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Scientists in US Successfully Edit Genes of Human Embryos in the First Attempt

Citing certain ethical concerns, the U.S. Congress has made it illegal to turn genetically-edited embryos into babies

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DNA double helix, genes
A DNA double helix is seen in an undated artist's illustration released by the National Human Genome Research Institute. For the first time, U.S. scientists have successfully edited genes of human embryos. VOA
  • Scientists at the Oregon Health and Science University have successfully edited genes of human embryos in the first such attempt in the United States
  • Engineering human genes in the embryo stage opens up the possibility of correcting their defective parts that cause inherited diseases
  • Oregon scientists successfully repeated the experiment on scores of embryos created with sperm donated for scientific purposes by men with inherited disease mutations

July 29, 2017: Scientists at the Oregon Health and Science University say they have successfully edited genes of human embryos in the first such attempt in the United States.

Previously, similar experiments have been reported only by scientists in China.

Engineering human genes in the embryo stage opens up the possibility of correcting their defective parts that cause inherited diseases. The new trait is passed on to subsequent generations.

But the practice is controversial, since many fear it could be used for unethical purposes such as creating “designer babies” with specific enhanced abilities or traits.

Oregon scientists led by Kazakhstan-born Shoukhrat Mitalipov successfully repeated the experiment on scores of embryos created with sperm donated for scientific purposes by men with inherited disease mutations.

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The editing was done very close to the moment of fertilization of the egg in order to make sure the changes would be repeated in all subsequent cells of the embryo.

Scientists have been experimenting with gene editing for a long time, but the availability of the technique called CRISPR rapidly advanced the precision, flexibility and efficiency of cutting and replacing parts of the molecule chains that comprise genes.

Citing ethical concerns, the U.S. Congress made it illegal to turn genetically-edited embryos into babies. Many other countries do not have such regulations. (VOA)

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DNA Can Get Changed Due To Heavy Drinking: Study

In 2016, more than 3 million people died from the harmful use of alcohol. More than three quarters of alcohol-caused deaths were among men.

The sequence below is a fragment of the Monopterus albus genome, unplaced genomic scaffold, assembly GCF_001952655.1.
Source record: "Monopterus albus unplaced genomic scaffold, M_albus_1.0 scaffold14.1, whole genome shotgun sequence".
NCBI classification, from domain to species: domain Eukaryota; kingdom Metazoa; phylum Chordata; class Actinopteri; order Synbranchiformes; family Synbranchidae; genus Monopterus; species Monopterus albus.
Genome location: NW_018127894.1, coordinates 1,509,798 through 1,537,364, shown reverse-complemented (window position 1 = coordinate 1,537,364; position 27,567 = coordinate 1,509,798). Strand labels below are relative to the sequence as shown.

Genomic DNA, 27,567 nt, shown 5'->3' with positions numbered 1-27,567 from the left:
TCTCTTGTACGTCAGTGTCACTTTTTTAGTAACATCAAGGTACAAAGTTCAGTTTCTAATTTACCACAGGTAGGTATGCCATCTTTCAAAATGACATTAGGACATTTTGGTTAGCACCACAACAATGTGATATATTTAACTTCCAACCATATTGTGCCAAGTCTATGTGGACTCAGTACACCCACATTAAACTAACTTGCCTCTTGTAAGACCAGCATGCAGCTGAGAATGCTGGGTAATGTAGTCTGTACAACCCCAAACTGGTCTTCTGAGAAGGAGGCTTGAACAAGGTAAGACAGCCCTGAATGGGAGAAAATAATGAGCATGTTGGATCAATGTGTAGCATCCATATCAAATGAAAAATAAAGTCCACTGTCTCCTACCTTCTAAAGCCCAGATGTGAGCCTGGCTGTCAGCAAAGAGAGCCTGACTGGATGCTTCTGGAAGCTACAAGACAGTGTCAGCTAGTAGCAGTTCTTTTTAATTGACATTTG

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DNA
Heavy drinking can change your DNA: Study

Are you a heavy drinker? Take note. Besides alcohol taking a toll on your health in many ways, it may also trigger a long-lasting genetic change resulting in an even greater craving for alcohol, researchers including one of Indian-origin have warned.

“We found that people who drink heavily may be changing their DNA in a way that makes them crave alcohol even more,” said Dipak K. Sarkar, Professor at Rutgers University in the US.

“This may help explain why alcoholism is such a powerful addiction, and may one day contribute to new ways to treat alcoholism or help prevent at-risk people from becoming addicted,” said Sarkar.

Hangovers might last longer than you think
Hangovers might also last longer than you think. Pixabay

For the study, researchers focused on two genes implicated in the control of drinking behaviour: PER2, which influences the body’s biological clock, and POMC, which regulates our stress-response system.

By comparing groups of moderate, binge and heavy drinkers, the team found that the two genes had changed in binge and heavy drinkers through an alcohol-influenced gene modification process called methylation, according to the findings, published in the journal Alcoholism: Clinical & Experimental Research.

In addition, the binge and heavy drinkers also showed reductions in gene expression, or the rate at which these genes create proteins. These changes increased with greater alcohol intake.

Alcohol is linked with 7 cancers.

Also, in another experiment, the drinkers viewed stress-related, neutral or alcohol-related images. They were also shown containers of beer and subsequently tasted beer, and their motivation to drink was evaluated.

Results showed that alcohol-fuelled changes in the genes of binge and heavy drinkers were associated with a greater desire for alcohol.

Also Read: Protein Found in Spinach May Treat Alcohol Abuse, Mood Disorders

The findings may eventually help researchers identify biomarkers — measurable indicators such as proteins or modified genes — that could predict an individual’s risk for binge or heavy drinking, Sarkar noted.

In 2016, more than 3 million people died from the harmful use of alcohol. More than three quarters of alcohol-caused deaths were among men. The harmful use of alcohol also caused 5.1 per cent of disease and injuries worldwide, according to the World Health Organization. (IANS)